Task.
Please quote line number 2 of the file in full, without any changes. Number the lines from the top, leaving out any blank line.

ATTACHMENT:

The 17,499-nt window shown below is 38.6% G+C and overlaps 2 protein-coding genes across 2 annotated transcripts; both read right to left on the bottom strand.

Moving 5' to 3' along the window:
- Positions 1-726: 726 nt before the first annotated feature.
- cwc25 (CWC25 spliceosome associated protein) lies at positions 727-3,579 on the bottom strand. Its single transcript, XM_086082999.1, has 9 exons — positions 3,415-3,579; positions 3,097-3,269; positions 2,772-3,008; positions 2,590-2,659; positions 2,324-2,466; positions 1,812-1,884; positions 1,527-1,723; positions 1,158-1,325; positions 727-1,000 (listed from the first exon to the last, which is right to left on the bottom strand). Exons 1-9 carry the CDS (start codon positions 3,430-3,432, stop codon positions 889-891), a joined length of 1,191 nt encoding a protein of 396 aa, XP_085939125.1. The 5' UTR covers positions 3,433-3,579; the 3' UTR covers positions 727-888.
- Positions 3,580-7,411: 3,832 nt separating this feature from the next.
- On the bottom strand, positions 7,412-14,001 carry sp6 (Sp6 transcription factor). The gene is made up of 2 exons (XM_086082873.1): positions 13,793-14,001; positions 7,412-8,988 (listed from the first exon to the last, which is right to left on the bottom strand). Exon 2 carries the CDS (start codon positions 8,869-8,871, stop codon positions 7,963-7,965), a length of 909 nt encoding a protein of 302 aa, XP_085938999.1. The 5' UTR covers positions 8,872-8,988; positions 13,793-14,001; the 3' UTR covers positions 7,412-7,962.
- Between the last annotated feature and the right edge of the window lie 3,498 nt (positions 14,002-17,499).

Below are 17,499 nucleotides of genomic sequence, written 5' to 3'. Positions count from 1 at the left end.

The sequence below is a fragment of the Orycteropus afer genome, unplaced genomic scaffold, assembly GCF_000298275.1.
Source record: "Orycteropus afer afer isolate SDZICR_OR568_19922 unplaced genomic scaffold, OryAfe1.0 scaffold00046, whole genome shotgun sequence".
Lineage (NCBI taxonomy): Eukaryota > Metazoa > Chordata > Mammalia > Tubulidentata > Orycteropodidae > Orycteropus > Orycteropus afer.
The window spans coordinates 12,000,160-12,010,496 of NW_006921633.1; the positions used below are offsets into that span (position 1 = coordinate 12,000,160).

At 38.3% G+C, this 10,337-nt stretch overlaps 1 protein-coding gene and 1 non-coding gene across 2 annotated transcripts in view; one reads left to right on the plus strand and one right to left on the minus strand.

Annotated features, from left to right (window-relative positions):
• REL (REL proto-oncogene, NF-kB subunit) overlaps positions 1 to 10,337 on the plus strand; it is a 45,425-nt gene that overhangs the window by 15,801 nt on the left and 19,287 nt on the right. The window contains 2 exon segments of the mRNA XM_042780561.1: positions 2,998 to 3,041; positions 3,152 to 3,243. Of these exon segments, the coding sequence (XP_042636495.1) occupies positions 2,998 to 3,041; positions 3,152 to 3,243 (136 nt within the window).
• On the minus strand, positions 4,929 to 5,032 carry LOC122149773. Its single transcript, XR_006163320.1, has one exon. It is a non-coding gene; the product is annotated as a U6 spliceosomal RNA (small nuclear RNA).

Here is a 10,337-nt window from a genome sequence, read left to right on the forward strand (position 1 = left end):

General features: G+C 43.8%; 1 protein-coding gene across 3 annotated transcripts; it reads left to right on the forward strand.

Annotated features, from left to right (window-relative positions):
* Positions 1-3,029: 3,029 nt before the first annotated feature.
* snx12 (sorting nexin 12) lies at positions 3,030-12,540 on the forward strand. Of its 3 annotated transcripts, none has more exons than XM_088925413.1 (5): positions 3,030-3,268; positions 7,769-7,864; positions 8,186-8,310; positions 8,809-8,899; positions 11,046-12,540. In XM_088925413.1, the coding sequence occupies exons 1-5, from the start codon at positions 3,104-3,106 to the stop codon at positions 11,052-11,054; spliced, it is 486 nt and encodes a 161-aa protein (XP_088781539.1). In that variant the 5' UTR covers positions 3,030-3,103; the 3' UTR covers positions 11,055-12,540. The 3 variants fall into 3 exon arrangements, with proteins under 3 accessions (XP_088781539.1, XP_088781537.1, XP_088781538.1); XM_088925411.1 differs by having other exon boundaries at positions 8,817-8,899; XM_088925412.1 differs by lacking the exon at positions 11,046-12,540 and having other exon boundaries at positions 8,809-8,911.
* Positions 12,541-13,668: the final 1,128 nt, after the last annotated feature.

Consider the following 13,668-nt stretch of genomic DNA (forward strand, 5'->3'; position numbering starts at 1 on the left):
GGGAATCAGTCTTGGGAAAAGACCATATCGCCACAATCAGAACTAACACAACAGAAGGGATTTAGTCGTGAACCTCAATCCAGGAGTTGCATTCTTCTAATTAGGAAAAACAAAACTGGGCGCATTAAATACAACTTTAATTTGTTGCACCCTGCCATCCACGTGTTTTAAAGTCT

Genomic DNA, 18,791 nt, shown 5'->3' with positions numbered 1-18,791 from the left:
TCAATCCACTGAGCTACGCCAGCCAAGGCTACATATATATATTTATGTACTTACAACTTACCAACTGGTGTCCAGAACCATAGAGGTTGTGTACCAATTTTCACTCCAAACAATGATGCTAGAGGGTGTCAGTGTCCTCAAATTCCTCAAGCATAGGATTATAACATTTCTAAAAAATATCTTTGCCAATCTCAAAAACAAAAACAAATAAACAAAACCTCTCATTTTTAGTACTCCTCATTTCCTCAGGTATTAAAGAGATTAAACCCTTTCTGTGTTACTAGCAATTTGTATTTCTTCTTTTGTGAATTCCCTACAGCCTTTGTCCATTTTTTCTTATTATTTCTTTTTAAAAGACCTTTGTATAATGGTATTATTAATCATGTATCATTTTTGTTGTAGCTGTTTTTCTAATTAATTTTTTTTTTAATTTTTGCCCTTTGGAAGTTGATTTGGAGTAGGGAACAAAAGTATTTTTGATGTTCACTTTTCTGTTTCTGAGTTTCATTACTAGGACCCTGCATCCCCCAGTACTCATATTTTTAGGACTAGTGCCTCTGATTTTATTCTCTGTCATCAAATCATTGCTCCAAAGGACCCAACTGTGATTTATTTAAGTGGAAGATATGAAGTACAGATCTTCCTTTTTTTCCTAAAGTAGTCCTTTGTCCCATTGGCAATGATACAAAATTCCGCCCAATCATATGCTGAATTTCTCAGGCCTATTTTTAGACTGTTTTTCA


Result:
Moving 5' to 3' along the window: